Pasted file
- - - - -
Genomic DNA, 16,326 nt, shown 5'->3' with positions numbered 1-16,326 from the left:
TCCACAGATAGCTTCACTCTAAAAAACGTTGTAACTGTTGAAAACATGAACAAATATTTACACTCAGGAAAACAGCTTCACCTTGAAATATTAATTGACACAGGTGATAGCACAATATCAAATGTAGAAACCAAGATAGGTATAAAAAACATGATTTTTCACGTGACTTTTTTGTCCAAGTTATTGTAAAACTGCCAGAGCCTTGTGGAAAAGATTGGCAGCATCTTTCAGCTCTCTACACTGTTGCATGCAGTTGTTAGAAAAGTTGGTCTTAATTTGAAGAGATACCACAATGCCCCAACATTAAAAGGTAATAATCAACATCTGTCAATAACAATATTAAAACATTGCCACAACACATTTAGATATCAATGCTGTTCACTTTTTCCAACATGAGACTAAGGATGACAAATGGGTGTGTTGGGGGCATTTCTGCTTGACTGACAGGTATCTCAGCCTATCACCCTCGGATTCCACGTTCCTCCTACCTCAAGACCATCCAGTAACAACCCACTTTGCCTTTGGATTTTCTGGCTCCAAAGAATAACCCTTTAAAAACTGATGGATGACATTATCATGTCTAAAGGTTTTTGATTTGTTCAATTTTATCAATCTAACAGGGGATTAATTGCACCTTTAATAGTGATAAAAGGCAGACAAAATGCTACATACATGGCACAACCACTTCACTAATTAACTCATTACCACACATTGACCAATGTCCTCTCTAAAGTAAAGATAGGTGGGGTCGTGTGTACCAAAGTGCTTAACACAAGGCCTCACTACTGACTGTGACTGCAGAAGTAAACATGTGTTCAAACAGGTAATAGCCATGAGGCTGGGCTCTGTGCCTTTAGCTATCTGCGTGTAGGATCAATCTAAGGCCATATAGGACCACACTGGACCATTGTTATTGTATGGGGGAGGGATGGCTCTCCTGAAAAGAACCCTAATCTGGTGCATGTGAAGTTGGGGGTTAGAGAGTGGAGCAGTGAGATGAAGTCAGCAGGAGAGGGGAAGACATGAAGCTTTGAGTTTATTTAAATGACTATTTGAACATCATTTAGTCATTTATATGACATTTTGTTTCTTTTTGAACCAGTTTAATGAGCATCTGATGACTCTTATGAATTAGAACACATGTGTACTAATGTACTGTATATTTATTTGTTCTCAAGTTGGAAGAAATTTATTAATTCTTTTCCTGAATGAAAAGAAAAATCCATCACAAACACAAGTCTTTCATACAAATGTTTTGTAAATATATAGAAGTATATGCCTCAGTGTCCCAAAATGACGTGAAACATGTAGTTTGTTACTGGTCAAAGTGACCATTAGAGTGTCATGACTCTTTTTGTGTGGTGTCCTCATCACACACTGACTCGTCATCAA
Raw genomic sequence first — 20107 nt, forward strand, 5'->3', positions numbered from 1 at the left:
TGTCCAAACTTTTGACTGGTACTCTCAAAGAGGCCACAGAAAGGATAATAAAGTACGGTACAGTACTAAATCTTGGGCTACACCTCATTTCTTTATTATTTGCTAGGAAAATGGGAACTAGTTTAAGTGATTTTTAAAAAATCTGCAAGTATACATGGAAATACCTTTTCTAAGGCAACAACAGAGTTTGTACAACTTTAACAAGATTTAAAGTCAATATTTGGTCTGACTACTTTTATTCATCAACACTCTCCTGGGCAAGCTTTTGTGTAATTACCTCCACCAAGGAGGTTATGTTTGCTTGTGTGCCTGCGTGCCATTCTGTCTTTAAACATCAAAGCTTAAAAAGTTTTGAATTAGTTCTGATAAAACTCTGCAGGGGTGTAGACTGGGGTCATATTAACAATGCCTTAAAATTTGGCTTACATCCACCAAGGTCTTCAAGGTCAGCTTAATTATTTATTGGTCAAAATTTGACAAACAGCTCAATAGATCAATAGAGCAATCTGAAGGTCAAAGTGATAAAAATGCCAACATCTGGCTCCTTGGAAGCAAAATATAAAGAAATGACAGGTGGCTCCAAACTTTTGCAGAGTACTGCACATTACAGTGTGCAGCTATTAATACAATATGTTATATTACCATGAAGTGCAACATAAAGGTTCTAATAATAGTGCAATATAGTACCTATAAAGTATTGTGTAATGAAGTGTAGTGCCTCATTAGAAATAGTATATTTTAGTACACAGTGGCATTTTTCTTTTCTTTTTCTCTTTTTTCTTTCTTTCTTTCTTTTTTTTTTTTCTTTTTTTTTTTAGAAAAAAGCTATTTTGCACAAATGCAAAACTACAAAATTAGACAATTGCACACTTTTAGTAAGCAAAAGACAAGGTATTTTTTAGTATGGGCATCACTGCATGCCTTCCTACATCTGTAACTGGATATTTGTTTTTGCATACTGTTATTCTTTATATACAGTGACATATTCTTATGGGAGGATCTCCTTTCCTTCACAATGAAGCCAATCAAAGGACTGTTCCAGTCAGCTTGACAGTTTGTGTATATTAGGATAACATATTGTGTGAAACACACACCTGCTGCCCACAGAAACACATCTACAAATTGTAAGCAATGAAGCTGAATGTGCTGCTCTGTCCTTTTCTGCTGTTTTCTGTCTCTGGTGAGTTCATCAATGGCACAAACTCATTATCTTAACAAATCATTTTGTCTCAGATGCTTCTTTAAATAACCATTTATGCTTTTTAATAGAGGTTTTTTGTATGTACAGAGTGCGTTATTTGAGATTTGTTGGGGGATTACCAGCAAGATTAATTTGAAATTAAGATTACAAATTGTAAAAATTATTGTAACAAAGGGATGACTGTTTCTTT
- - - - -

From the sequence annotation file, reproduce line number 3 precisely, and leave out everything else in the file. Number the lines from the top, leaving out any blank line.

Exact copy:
Raw genomic sequence first — 20107 nt, forward strand, 5'->3', positions numbered from 1 at the left: